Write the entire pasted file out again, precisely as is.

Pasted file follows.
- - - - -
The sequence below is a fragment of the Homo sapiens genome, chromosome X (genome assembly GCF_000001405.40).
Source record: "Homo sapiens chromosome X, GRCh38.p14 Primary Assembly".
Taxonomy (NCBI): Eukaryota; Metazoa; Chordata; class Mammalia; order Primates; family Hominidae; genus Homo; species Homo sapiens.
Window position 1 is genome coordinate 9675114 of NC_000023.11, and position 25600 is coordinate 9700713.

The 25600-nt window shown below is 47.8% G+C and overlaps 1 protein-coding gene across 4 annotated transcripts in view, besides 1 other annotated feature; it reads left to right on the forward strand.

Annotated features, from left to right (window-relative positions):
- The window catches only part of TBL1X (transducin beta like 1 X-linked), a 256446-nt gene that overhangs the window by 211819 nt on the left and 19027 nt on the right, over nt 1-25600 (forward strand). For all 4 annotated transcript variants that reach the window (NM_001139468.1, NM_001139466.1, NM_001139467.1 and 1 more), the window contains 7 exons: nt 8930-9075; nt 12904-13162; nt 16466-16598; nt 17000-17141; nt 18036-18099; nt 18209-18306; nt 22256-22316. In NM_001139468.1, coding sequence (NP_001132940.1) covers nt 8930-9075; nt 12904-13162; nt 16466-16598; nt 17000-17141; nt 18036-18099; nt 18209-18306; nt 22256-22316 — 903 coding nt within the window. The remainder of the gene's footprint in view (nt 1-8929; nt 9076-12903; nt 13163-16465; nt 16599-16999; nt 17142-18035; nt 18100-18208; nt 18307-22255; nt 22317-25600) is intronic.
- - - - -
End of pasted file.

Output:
The sequence below is a fragment of the Homo sapiens genome, chromosome X (genome assembly GCF_000001405.40).
Source record: "Homo sapiens chromosome X, GRCh38.p14 Primary Assembly".
Taxonomy (NCBI): Eukaryota; Metazoa; Chordata; class Mammalia; order Primates; family Hominidae; genus Homo; species Homo sapiens.
Window position 1 is genome coordinate 9675114 of NC_000023.11, and position 25600 is coordinate 9700713.

The 25600-nt window shown below is 47.8% G+C and overlaps 1 protein-coding gene across 4 annotated transcripts in view, besides 1 other annotated feature; it reads left to right on the forward strand.

Annotated features, from left to right (window-relative positions):
- The window catches only part of TBL1X (transducin beta like 1 X-linked), a 256446-nt gene that overhangs the window by 211819 nt on the left and 19027 nt on the right, over nt 1-25600 (forward strand). For all 4 annotated transcript variants that reach the window (NM_001139468.1, NM_001139466.1, NM_001139467.1 and 1 more), the window contains 7 exons: nt 8930-9075; nt 12904-13162; nt 16466-16598; nt 17000-17141; nt 18036-18099; nt 18209-18306; nt 22256-22316. In NM_001139468.1, coding sequence (NP_001132940.1) covers nt 8930-9075; nt 12904-13162; nt 16466-16598; nt 17000-17141; nt 18036-18099; nt 18209-18306; nt 22256-22316 — 903 coding nt within the window. The remainder of the gene's footprint in view (nt 1-8929; nt 9076-12903; nt 13163-16465; nt 16599-16999; nt 17142-18035; nt 18100-18208; nt 18307-22255; nt 22317-25600) is intronic.